We live in a time when information is literally at our fingertips with just the push of a button or the click of a mouse. Big data is now a big thing when it comes to the emerging new economy and how we develop as a society.
In case you weren’t aware, the City of Brampton has an open data portal they dubbed ‘The Brampton GeoHub‘, which allows Brampton city staff and the public to explore and download information about Canada’s ninth largest city.
If you click on the link in the preceding paragraph, you will be directed to the ‘city dashboard’ where a plethora of information can be found about Brampton. Some of that information concerns the state of the local economy.
- Many Canadians lack motivation at work as pandemic drags on
- Statistics Canada says manufacturing sales fell 2.0 per cent in August
- Many Canadians expected to spend less this holiday season
In this measurement, the provincial government is anticipating some 900,000 jobs in Peel Region by 2041. Employment comprises jobs counted by place of work; the results are not adjusted for undercount or factors such as “work from home” or “no fixed place of work”. This information is based on Statistics Canada data and well as information provided by the Peel Data Centre.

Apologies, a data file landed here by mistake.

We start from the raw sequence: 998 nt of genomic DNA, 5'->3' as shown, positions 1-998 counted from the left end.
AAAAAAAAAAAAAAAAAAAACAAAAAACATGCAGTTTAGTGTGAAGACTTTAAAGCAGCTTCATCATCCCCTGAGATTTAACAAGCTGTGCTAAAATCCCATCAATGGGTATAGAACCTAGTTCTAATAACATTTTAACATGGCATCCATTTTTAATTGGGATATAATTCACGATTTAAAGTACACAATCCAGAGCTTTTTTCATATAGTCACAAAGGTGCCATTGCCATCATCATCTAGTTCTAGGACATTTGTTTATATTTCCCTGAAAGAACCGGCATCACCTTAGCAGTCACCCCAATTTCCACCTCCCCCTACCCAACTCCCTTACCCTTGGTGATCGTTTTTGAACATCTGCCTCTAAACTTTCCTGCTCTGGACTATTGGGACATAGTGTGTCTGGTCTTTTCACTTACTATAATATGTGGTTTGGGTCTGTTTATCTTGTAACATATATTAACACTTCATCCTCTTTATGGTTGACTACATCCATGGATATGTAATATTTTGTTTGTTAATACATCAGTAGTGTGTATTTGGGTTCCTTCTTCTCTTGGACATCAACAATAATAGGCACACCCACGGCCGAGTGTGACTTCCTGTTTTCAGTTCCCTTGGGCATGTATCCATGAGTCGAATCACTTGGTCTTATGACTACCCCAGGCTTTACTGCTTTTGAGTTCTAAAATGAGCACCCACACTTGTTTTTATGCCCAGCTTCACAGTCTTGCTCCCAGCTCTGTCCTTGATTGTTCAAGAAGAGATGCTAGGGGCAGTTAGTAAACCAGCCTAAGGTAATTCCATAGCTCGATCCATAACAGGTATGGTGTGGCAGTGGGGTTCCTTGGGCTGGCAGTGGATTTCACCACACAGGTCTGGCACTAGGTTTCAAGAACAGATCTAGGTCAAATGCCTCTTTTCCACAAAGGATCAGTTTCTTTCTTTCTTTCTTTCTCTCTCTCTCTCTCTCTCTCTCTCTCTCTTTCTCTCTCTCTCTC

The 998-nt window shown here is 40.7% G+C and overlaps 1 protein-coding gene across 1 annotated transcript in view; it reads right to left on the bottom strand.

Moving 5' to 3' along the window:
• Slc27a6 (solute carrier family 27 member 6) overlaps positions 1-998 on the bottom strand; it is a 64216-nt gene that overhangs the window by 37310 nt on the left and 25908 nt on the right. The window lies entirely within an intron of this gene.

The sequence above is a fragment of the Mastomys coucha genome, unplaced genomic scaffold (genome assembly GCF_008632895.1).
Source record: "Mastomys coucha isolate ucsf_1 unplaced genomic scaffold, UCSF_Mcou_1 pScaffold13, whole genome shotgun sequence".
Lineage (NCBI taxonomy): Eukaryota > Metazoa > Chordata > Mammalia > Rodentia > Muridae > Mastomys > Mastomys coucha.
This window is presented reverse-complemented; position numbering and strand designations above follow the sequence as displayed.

According to that data, as of 2016 Brampton has over 200,000 jobs, with 64,000 businesses:That number is projected to increase based on the following increments:
234,400 jobs by the year 2021
263,300 jobs by the year 2026
284,900 jobs by the year 2031
303,900 jobs by the year 2036
324,900 jobs by the year 2041
One concern Brampton residents have is that the city is dominated by people who live here rather than work here. One way to measure that is calculating the jobs to population ratio, which highlights how the level of employment changes over time in relation to population changes.
The current forecasted ratio for the city’s job to population is 31.88 per cent, but the target for the city is 38 per cent, a regional allocation set by the province, determined jointly between Brampton and the Region of Peel.
With a lot of talk about reexamining land in Brampton to allow more commercial development rather than primarily residential, it’s interesting to see how the numbers reflect those conclusions.
What do you think about the prospect of that many jobs coming to Brampton over the next few decades?